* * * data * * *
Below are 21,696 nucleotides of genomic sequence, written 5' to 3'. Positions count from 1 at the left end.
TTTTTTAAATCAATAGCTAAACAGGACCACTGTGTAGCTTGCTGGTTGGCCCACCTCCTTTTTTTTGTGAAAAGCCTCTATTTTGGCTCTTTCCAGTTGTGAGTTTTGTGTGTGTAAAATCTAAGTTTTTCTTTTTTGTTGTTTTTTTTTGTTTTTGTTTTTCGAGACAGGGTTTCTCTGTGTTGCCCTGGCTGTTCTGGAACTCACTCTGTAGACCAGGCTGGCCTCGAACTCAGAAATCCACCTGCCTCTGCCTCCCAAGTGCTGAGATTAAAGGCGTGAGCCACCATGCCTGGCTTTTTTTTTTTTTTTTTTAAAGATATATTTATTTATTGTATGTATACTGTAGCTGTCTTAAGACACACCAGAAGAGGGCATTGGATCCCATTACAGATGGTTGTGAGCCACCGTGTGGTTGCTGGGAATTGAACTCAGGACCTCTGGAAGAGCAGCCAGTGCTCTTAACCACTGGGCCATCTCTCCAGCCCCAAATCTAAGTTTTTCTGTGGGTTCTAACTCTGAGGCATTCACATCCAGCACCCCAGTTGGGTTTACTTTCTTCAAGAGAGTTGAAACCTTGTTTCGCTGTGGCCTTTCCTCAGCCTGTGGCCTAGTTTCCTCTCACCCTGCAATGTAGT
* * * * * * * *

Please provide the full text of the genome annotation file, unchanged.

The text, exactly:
Below are 21,696 nucleotides of genomic sequence, written 5' to 3'. Positions count from 1 at the left end.
TTTTTTAAATCAATAGCTAAACAGGACCACTGTGTAGCTTGCTGGTTGGCCCACCTCCTTTTTTTTGTGAAAAGCCTCTATTTTGGCTCTTTCCAGTTGTGAGTTTTGTGTGTGTAAAATCTAAGTTTTTCTTTTTTGTTGTTTTTTTTTGTTTTTGTTTTTCGAGACAGGGTTTCTCTGTGTTGCCCTGGCTGTTCTGGAACTCACTCTGTAGACCAGGCTGGCCTCGAACTCAGAAATCCACCTGCCTCTGCCTCCCAAGTGCTGAGATTAAAGGCGTGAGCCACCATGCCTGGCTTTTTTTTTTTTTTTTTTAAAGATATATTTATTTATTGTATGTATACTGTAGCTGTCTTAAGACACACCAGAAGAGGGCATTGGATCCCATTACAGATGGTTGTGAGCCACCGTGTGGTTGCTGGGAATTGAACTCAGGACCTCTGGAAGAGCAGCCAGTGCTCTTAACCACTGGGCCATCTCTCCAGCCCCAAATCTAAGTTTTTCTGTGGGTTCTAACTCTGAGGCATTCACATCCAGCACCCCAGTTGGGTTTACTTTCTTCAAGAGAGTTGAAACCTTGTTTCGCTGTGGCCTTTCCTCAGCCTGTGGCCTAGTTTCCTCTCACCCTGCAATGTAGT